Checkers corporate officials answer Southwest Chicago Post follow-up questions. Scroll down to the bottom of this page.
By Tim Hadac
Southwest Chicago Post
Earlier this year, a Checkers corporate spokesman told me that when it comes to staffing their hamburger restaurants, they are committed to hiring locally and that the company wants the staff to be a reflection of the community it serves.
So it sounded like
we could expect to see people from Garfield Ridge and Clearing well represented among the crew they'd be hiring to flip burgers, drop fries and make shakes at their new restaurant at Archer and Narragansett, right?
In response to a question I asked a few days ago, a Checkers representative informed me that just two of the 59 employees at Archer and Narragansett are from the 60638 ZIP code.
Who are the others?
Well, mostly ZIP codes from the South Side.
Nine employees from 60628 (Roseland), seven from 60637 (Woodlawn), six from 60619 (Chatham), five from Englewood (60636), five from South Shore (60617), and so forth. In fact, here's the exact breakdown:
Perhaps if your definition of "local" is "anywhere at all in Chicago," then Checkers hired locally.
But that's not my definition, and I'll bet it's not yours.
And as best I can see, they made no effort to recruit from Garfield Ridge or Clearing. I saw no outreach to the local press, local civic organizations and clubs. Nothing other than a sign at their construction site.
And it's not like there's no unemployment or underemployment here on the Southwest Side. There's plenty, thanks to this ongoing, sluggish economic recovery.
So it looks like Garfield Ridge has yet another fast-food joint, not locally owned, not locally operated, and which--for the most part--does not hire local men, women and teens.
Some in the community are saying hey, there's no law requiring them to hire locally, and at least we have something at that site, right? Better than a vacant eyesore, right?
Well, yes and no. Yes, in the sense that the site is now a business that is paying taxes and employing people--even if they live nowhere around here.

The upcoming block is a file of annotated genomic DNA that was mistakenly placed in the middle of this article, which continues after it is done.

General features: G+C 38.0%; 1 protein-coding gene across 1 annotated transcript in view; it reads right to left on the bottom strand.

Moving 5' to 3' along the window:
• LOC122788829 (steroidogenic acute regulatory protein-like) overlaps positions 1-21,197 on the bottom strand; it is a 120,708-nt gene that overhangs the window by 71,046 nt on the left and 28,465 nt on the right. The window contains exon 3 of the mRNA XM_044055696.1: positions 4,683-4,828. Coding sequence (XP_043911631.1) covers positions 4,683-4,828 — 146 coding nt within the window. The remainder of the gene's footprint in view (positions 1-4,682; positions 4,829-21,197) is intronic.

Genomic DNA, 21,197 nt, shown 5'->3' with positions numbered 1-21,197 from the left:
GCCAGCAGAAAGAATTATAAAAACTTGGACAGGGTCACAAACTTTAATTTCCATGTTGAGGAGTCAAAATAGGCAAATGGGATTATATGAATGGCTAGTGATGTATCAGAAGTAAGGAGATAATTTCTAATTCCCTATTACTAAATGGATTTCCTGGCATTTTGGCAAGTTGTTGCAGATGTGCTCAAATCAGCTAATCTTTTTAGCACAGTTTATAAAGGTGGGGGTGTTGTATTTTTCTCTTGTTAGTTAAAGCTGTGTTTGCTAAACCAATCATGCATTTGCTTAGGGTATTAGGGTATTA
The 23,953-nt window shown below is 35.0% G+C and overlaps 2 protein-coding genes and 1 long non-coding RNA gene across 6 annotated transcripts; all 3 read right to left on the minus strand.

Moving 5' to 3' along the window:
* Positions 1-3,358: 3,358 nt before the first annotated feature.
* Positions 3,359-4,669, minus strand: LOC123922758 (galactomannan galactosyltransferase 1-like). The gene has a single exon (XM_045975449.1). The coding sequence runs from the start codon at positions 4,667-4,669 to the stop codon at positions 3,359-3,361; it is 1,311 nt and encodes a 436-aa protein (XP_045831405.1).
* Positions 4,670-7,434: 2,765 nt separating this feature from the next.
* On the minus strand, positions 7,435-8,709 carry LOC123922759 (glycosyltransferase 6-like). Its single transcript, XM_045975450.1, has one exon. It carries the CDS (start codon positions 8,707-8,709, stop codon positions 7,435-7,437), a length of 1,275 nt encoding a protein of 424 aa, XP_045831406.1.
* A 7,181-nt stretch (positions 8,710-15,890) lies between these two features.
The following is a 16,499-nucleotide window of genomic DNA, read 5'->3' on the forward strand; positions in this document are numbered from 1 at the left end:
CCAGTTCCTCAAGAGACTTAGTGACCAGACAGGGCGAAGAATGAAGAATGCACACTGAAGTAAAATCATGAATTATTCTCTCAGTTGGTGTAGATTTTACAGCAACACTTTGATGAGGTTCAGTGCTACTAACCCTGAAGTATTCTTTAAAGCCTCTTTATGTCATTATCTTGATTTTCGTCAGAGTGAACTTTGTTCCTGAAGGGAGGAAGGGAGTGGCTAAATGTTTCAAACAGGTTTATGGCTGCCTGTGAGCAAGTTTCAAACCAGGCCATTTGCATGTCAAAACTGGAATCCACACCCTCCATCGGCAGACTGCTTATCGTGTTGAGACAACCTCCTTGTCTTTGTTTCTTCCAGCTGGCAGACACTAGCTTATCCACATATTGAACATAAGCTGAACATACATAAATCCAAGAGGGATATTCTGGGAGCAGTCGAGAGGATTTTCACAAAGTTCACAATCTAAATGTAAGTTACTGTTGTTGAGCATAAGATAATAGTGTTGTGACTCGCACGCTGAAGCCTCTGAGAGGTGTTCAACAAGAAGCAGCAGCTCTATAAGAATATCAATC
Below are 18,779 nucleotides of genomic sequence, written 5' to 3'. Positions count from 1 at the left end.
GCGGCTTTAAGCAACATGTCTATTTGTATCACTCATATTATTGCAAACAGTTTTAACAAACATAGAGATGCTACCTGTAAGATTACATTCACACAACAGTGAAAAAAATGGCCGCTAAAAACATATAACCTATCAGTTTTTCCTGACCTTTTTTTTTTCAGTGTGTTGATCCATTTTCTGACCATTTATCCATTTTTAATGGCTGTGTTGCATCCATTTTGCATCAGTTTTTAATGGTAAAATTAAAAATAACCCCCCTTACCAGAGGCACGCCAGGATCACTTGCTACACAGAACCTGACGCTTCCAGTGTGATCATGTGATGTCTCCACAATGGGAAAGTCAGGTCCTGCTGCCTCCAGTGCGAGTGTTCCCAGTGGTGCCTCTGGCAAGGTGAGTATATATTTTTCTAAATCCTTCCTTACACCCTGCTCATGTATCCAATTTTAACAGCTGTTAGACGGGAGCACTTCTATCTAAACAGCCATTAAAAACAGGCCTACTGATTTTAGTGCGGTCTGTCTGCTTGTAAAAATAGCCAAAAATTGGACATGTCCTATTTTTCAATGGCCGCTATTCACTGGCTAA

No, in the sense that Checkers is competing against local restaurants that are locally owned, locally operated and which hire local men, women and teens.
What Checkers ought to do is reconsider their actions and, moving forward, commit to hiring employees from the immediate neighborhood, as vacancies arise in the future.
Until then, I'll spend my fast-food dollar at the local independents.
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Update on November 5:
Here are answers from Checkers corporate officials to a few follow-up questions posed:
- Is the staff working at the Archer/Narragansett location temporary, like a team that specifically opens units, or is this the staff specifically designated for Archer/Narragansett? No, they are hired for the location. However, the training restaurant was in a different zip code so a lot of the employees hired lived closer to that restaurant. They are seeing an increase in applicants from this zip code and are excited about reviewing them.
- I was surprised to see only two of 59 staff from the immediate area (60638). How many 60638 residents applied for jobs there? Unfortunately, I don’t have that data available today. We are working with our ATS (Applicant System) vendor so we can get this information in the future.
- Other than the sign at the construction site, which encouraged people to apply, did Checkers conduct any activities in the immediate area, like hiring fairs, outreach to specific organizations? Back in June, we sent a letter to the Principal at John F Kennedy High School advising him of employment opportunities at Checkers and directing interested applicants to our website, www.work4checkers.com . Checkers also will reach out to the local unemployment agencies for support. For this location, there were sufficient applications generated through our ATS system so a job fair was not required.
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